Mounting Camels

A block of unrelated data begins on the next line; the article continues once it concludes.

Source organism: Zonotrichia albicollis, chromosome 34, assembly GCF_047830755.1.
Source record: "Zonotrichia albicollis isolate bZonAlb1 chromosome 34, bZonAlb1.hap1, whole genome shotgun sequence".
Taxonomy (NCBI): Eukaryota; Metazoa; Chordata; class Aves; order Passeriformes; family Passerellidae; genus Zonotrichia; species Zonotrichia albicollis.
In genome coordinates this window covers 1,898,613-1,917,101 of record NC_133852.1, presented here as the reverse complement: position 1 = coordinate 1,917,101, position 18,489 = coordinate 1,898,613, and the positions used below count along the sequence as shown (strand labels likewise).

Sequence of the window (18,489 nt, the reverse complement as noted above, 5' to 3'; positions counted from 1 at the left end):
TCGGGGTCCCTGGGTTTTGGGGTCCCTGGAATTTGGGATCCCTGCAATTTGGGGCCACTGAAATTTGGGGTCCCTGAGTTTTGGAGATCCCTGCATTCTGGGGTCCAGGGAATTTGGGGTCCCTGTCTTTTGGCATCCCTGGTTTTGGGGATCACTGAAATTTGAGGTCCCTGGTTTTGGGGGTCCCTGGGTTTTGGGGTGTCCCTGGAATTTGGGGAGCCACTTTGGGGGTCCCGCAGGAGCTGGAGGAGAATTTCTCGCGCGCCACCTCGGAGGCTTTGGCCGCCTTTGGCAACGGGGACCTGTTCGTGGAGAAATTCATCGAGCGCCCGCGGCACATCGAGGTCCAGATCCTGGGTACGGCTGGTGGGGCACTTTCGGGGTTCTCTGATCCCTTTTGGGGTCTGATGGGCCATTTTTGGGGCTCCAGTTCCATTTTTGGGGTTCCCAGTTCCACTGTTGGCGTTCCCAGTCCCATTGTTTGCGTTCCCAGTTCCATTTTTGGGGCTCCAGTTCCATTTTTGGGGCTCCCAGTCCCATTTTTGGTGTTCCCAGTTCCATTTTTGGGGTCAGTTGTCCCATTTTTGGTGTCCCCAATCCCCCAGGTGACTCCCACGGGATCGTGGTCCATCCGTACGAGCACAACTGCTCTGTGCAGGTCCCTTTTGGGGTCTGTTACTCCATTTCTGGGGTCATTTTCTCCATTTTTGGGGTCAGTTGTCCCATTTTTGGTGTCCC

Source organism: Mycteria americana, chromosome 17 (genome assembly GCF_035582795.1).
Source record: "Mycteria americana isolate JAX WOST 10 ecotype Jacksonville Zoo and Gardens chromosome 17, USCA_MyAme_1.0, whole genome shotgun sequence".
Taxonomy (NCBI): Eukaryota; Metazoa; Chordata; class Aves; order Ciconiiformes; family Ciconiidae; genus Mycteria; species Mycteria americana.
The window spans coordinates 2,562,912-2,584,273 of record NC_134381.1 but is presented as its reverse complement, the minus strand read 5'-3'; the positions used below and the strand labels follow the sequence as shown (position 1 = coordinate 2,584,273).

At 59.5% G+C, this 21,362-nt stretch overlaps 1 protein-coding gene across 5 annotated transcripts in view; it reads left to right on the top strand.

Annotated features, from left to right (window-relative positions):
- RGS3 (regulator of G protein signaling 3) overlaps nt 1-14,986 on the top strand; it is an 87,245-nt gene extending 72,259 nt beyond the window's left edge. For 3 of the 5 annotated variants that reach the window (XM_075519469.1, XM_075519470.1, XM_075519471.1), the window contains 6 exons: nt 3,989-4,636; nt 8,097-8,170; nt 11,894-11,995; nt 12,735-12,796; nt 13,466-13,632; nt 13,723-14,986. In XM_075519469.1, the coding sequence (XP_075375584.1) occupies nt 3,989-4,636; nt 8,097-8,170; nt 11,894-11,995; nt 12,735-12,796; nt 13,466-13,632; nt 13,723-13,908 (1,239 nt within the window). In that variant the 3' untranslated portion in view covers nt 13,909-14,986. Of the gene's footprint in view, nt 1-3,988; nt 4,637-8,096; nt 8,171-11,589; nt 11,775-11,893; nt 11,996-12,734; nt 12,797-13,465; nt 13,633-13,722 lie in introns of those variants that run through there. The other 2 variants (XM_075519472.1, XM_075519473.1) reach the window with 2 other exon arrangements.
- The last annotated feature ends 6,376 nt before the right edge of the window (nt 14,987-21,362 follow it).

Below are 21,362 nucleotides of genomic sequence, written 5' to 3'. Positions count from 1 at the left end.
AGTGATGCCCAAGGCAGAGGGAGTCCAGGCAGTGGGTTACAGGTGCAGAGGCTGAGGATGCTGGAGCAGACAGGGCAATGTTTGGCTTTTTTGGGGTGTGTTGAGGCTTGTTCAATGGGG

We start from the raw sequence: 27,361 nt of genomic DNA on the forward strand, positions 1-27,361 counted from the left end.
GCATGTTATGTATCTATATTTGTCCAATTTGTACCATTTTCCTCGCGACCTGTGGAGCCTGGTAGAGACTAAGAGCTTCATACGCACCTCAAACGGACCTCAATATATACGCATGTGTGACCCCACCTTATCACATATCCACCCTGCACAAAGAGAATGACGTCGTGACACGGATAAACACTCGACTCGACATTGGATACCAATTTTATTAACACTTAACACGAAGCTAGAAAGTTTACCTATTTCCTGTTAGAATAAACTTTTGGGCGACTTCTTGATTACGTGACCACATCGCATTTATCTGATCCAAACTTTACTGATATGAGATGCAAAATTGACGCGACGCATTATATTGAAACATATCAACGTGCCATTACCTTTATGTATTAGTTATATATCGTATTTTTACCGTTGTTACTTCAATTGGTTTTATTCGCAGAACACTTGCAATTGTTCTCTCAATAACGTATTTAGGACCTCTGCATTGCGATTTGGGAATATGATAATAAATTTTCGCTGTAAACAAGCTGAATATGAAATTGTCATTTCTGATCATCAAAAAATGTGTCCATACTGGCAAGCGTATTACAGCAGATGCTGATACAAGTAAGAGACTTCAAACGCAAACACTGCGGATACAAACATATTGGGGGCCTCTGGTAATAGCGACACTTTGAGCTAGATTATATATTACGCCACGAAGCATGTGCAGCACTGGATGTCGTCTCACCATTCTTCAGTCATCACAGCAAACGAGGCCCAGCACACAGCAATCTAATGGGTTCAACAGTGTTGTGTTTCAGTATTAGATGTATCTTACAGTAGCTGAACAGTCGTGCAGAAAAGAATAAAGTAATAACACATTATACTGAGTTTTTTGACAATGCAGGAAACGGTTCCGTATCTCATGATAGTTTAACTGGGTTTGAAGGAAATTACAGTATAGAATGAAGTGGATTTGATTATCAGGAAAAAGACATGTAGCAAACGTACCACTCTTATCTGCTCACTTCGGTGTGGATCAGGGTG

Mounting a camel. This is not an easy art for a Westerner to learn. It would be impossible to do this while the animal is standing, and so it is trained to kneel and stay in this position until the rider has mounted it. It is natural for the camel to kneel because it is born with warts on the legs and breast which serve as cushions to rest its weight when kneeling. When it kneels it begins by dropping on its knees, and then on the joints of the hind legs, then it drops on its breast, and finally on its hind legs that are bent. In rising, the process is reversed: the hind quarters rise first, tending to throw the rider forward, after which the front quarters rise rapidly, tending to throw the rider backward, then the forward movement of the animal would tend to throw the rider forward again. An experienced camel rider sways to and fro, yielding his body to the movements of the animal. This movement of the camel causes some inexperienced riders to have "seasickness." Most Westerners who attempt to ride the camel find the journey to be a very uncomfortable one. Abraham's servant "made his camels to kneel down without the city by a well at the time of the evening, even the time that women go out to draw water" (Genesis 24:11). [Manners And Customs of Bible Lands]

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